Rescuing a brutalist landmark from terminal decline
First opened in 1969 – the zenith of the Space Age – Preston bus station is a daring piece of aspirational civic architecture. The understatedly upmarket interior of this brutalist megastructure was designed to convey the luxury of air travel, an experience that very few people could afford at the time. Refined touches included seats, doors and rails made of oiled iroko – a durable tropical hardwood – along with black rubber floor tiles manufactured by Pirelli.
The original concourse provided access to bays for 80 buses, 40 along each side. Above this vast double-height waiting area, which features a mezzanine level for offices, nine tiers of parking space could accommodate up to 1,100 cars. These upper decks provide the edifice’s enduring visual identity – a striking scalloped and stacked concrete facade running 170m along the length of the building, front and back.
Following a protracted campaign to stave off demolition, the bus station was awarded Grade II listed status in 2013. Subsequently, emerging architecture firm John Puttick Associates won an open competition to undertake internal restoration work and update the layout. BuroHappold Engineering was engaged to provide fire engineering and inclusive design services for this project.
Conceived to meet a population boom spurred by a regional development plan that failed to transpire, Preston bus station offered a scale of service far in excess of actual demand. Nonetheless, while not catering for envisioned user numbers, this is still a busy facility – up to 10,000 passengers pass through the building every day. Any changes were required to support this capacity; all project works had to allow the terminal to remain open for business. Improving access to – and the accessibility of – the bus station was an important part of project delivery. The original scheme accounted for large numbers of people arriving by car. Now the emphasis had to shift towards pedestrians.
Once a clean sweep of minimalist grandeur, the concourse had become cluttered and dilapidated over time. Meanwhile, piecemeal measures to address accessibility and safety concerns had proved detrimental to the building’s visual coherence, navigability and sense of space. The local planning policy identified that the terminal did not function effectively as a regional transport hub for reasons of layout, use of three underpasses – hotspots for antisocial behaviour, litter and graffiti – and the fact that it fell short of disability regulations. Moreover, during the course of the design, it became apparent that the fire strategies for the bus station and car park were not aligned.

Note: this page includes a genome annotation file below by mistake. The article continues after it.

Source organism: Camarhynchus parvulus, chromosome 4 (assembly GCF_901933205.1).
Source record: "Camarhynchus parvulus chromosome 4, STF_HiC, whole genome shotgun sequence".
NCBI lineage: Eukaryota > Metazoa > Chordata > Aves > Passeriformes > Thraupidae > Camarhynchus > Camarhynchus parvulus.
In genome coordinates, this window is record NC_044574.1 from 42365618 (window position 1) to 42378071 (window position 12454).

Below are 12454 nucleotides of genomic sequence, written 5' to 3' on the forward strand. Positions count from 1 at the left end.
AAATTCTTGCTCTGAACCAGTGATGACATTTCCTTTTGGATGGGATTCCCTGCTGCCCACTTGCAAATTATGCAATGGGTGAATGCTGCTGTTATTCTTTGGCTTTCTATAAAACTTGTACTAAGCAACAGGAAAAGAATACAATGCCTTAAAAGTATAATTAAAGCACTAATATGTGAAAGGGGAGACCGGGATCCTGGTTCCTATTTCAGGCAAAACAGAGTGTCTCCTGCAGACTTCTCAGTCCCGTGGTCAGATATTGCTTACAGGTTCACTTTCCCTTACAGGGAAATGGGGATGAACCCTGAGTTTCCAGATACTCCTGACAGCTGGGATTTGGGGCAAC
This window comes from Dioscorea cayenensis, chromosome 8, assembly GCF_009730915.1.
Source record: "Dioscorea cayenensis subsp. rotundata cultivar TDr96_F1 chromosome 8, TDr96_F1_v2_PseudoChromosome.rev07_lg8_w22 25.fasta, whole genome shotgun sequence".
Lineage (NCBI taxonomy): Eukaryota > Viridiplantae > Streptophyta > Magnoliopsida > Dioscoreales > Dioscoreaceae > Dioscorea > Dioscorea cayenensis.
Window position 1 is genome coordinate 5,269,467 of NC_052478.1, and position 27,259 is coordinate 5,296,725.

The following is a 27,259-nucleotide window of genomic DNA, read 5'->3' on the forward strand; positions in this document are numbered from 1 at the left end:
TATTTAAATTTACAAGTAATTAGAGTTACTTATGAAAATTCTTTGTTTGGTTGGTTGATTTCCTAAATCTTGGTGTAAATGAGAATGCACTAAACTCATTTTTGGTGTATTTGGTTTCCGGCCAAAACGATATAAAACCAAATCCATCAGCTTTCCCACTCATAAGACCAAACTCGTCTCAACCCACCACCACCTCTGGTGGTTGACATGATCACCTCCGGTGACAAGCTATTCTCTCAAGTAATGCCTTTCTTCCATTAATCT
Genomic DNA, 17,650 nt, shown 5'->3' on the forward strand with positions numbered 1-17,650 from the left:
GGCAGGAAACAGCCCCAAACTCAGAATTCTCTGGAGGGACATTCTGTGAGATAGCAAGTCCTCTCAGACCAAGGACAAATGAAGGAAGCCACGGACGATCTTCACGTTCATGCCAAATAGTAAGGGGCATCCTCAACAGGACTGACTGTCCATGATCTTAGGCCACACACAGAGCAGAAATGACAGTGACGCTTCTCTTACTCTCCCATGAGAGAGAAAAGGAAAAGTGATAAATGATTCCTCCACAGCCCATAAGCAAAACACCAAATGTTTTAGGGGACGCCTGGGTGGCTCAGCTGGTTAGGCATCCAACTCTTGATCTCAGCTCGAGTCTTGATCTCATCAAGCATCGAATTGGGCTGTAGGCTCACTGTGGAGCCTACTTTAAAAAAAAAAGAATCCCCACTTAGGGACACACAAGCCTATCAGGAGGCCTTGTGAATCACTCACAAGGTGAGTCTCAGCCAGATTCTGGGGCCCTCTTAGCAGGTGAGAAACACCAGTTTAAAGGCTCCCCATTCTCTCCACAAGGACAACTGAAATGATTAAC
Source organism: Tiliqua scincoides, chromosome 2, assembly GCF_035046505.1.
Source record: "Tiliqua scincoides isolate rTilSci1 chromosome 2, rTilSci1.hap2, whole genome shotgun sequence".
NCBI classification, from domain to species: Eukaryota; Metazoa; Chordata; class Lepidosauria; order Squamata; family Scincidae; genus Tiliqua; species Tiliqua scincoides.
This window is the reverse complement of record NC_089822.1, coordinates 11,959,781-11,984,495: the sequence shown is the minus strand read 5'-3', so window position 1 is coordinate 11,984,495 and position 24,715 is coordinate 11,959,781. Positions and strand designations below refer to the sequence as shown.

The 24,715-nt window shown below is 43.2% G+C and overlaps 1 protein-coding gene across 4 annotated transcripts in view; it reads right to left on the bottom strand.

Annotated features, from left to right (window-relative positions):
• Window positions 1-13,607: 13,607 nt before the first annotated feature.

BuroHappold worked closely with Lancashire County Council, the architect and the Twentieth Century Society to ensure that the refurbishment retained sympathetically restored heritage elements within a listed structure while providing a modern environment with user diversity in mind.
Taking account of existing passenger volume, the number of bus stands has been halved and moved to one side of the building. This intelligent piece of restructuring has created a new pedestrianised area and greatly improved access, which allowed the problematic underpasses to be filled in with concrete. Consequently, the approach to the station is friendly and safe.
Looking inside, meticulous conservation combined with a pragmatic overhaul has re-established the concourse’s crisp utilitarian aesthetic. For example, the iroko timber has either been reconditioned or repurposed while heavy wooden sliding doors have been replaced with automatic aluminium replicas. Significant decluttering of signage has seen the removal of garish private bus company branding in favour of a uniform Rail Alphabet typeface in orange and black throughout.
Our team advised on improvements to the car park relating to fire strategy and interaction with the bus station, which included fire alarm cause and effect. Throughout construction work, the existing provisions within the bus station became unclear as regards existing fire separation and unseen spread of fire. BuroHappold carried out a non-destructive survey of the building to determine the passive fire protection. We also advised on feasible improvements to ensure that the building achieved the fire safety standards required by Lancashire county council.
The building remained in operation throughout construction and works, which were completed in July 2018.
Stylishly rejuvenated to serve its prime functional purpose, this monumental public building has been saved from destruction and returned to the community. It is a truly unique place to catch a bus.
Described by RIBA’s prize jury as “an exemplary restoration and reworking of a mid-century building”, this project has won several accolades. These include RIBA North West Award 2019, RIBA North West Conservation Award 2019, RIBA North West Client of the Year 2019 and RIBA National Award 2019.
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